The story of ‘Lightning Boldt’ by John Hughes

“Lightning Boldt,” is a biography of Judge George H. Boldt by John C. Hughes, Chief Historian for the Office of Secretary of State, and former editor and publisher of The Daily World. It’s a fascinating read for anyone interested in the history of fishing in Washington.

Hughes sat in Boldt’s courtroom and witnessed the trial that reaffirmed Native Americans’ right to up to 50 percent of the harvestable salmon and established them as co-managers of the fisheries with the state. The decision was upheld by the U.S. Supreme Court.

Judge Boldt was called “Lightning” for his reputation of speed and efficiency in throwing the book at mobsters, tax evaders and corrupt union leaders.

The son of Danish immigrants, Boldt was born in Chicago in 1903. He graduated from high school in Stevensville, Mont. The town was named after Isaac Stevens, a multi-tasker who became Washington’s first territorial governor, railroad surveyor and superintendent of Indian Affairs.

In the 1850s, Stevens negotiated 10 treaties where the Native Americans agreed to give up 100,000 square miles of their lands so Europeans could homestead it.

The treaties routinely guaranteed “The right of taking fish, at all usual and accustomed grounds and stations, is further secured to said Indians in common with all citizens of the Territory.”

At the time, salmon runs were considered inexhaustible, so giving the Indians a right they already had was not a problem. During negotiations for the Treaty at the Chehalis River, Stevens sweetened the deal with 100 bushels of potatoes.

The treaties were translated from English into dozens of Indian languages through the Chinook Jargon, a 300-word pidgin mix of French, English and Indian words. The ethnologist James Swan called it, “a poor medium of conveying intelligence.”

It didn’t matter, since the treaties were largely ignored until more than 100 years later when George Boldt presided over the case of United States v. State of Washington.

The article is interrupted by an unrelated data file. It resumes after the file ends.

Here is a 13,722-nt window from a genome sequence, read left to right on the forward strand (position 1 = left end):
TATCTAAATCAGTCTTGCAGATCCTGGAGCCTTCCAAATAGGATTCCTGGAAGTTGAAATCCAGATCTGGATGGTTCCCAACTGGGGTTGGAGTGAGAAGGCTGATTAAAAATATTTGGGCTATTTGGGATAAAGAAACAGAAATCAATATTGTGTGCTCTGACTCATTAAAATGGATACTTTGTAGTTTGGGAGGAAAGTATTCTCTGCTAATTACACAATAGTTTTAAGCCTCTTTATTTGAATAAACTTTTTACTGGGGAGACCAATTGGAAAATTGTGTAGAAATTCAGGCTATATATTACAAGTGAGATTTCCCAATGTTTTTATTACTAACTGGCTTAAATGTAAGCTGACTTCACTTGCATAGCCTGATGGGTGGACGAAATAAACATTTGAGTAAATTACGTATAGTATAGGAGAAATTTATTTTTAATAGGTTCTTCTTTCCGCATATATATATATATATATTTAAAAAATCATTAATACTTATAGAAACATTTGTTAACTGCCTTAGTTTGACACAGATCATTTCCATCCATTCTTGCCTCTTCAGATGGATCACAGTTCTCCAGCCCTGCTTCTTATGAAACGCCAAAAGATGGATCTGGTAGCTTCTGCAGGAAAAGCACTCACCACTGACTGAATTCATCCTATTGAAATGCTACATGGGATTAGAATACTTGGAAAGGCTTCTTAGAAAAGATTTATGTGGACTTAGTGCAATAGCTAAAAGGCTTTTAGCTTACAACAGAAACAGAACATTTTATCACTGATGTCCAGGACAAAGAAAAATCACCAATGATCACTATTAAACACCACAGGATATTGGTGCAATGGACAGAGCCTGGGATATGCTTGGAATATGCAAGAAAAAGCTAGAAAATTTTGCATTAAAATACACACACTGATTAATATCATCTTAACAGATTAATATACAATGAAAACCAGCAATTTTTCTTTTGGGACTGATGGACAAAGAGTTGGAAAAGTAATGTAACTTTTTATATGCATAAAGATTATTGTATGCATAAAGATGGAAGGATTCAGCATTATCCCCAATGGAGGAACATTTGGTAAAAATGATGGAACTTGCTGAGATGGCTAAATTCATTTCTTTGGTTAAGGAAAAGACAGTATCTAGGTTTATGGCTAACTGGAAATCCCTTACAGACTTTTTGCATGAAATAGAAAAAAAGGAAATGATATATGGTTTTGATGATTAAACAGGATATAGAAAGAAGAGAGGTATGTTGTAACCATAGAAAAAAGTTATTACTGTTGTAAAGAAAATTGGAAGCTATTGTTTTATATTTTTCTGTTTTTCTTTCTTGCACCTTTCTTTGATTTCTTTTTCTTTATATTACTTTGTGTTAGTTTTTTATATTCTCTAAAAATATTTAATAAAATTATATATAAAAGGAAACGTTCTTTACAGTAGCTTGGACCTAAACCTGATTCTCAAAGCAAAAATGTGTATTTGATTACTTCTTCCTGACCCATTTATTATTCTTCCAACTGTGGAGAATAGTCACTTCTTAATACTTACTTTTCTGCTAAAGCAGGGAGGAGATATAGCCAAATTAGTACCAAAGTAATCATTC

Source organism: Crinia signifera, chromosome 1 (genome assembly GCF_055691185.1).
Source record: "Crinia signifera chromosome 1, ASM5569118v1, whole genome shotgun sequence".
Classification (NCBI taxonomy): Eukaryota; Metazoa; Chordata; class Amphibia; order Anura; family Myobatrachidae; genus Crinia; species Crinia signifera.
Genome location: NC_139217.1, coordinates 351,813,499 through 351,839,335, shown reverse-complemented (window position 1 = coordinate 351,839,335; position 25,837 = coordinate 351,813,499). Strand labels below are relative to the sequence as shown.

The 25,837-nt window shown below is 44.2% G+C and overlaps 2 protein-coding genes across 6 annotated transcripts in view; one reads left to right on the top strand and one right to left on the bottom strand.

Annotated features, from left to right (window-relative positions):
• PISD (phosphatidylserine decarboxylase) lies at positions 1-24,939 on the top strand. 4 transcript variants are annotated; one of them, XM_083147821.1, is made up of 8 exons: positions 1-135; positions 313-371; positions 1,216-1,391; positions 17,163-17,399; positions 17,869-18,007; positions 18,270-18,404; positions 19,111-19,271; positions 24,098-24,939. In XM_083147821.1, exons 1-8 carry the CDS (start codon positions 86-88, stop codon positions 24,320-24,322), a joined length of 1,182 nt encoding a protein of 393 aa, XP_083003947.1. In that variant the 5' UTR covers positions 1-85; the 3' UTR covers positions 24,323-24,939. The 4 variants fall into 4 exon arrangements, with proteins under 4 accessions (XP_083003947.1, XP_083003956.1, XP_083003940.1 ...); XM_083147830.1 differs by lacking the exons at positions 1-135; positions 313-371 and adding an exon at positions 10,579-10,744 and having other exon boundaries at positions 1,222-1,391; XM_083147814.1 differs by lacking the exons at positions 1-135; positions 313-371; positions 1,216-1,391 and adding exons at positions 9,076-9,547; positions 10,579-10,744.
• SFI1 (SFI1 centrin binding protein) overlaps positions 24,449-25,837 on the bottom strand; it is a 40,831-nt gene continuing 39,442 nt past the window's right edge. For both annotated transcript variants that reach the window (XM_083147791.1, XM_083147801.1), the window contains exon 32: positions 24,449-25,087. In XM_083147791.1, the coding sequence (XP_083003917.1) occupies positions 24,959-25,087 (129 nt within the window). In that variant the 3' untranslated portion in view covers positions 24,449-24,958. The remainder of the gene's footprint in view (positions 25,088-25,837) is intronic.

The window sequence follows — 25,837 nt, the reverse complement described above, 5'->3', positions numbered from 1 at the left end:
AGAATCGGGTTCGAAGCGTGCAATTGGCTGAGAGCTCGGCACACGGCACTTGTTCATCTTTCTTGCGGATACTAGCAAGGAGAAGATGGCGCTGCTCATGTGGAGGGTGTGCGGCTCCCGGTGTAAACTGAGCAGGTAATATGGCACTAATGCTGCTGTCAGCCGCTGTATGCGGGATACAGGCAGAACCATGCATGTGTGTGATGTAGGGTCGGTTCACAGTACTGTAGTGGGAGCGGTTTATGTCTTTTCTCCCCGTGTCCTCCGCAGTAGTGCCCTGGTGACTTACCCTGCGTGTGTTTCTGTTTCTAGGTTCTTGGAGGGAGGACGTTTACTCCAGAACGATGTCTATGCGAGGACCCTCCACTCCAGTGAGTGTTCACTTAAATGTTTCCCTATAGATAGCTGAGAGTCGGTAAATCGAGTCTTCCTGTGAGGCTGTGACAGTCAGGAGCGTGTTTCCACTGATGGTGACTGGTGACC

It’s ironic that the Tribes did not want Boldt on the case because he was such an ardent fisherman. They assumed he was racist.

They probably didn’t know about Boldt’s WWII service in Burma as an OSS intelligence officer with a team of Nisei interpreters. These were Japanese Americans serving in the Armed Forces.

While 110,000 Japanese Americans were placed in internment camps during the war, the Nisei servicemen were described by Boldt as “Creditable American citizens given the toughest, dirtiest and most hazardous jobs in the war. Their record is equaled by few and excelled by none.”

Boldt’s detachment rescued 300 airmen who had crashed behind enemy lines.

After the war, Boldt stated America was a land where racism had no place. Boldt called himself a “4th of July Man,” alluding to his love of country, the law, his faith and his family.

He was called a “senile old Indian lover” by white fishermen who burned his effigy.

The violent reaction to his decision shocked Boldt who responded by saying the case should have been brought 50 years ago.

The Boldt Decision set off what was known as the Fish War, where each side of the dispute tried to kill the last fish. Fifty years later, many of our salmon runs are endangered or extinct. Fifty years from now, if we continue to ignore our responsibility to restore our fisheries, we’ll have only paper fish.

The Tribes regained their fishing rights, but with that comes the responsibility to do something the state can’t or won’t do: restore our fisheries. If the Tribes fail their responsibility, they’ll find half of nothing is nothing and the Boldt Decision might just as well have given them half of the buffalo.

The book is available for purchase via the Secretary of State’s online book store at

Pat Neal is a Hoh River fishing and rafting guide and “wilderness gossip columnist” whose column appears here every Thursday. He can be reached at 360-683-9867 or by email via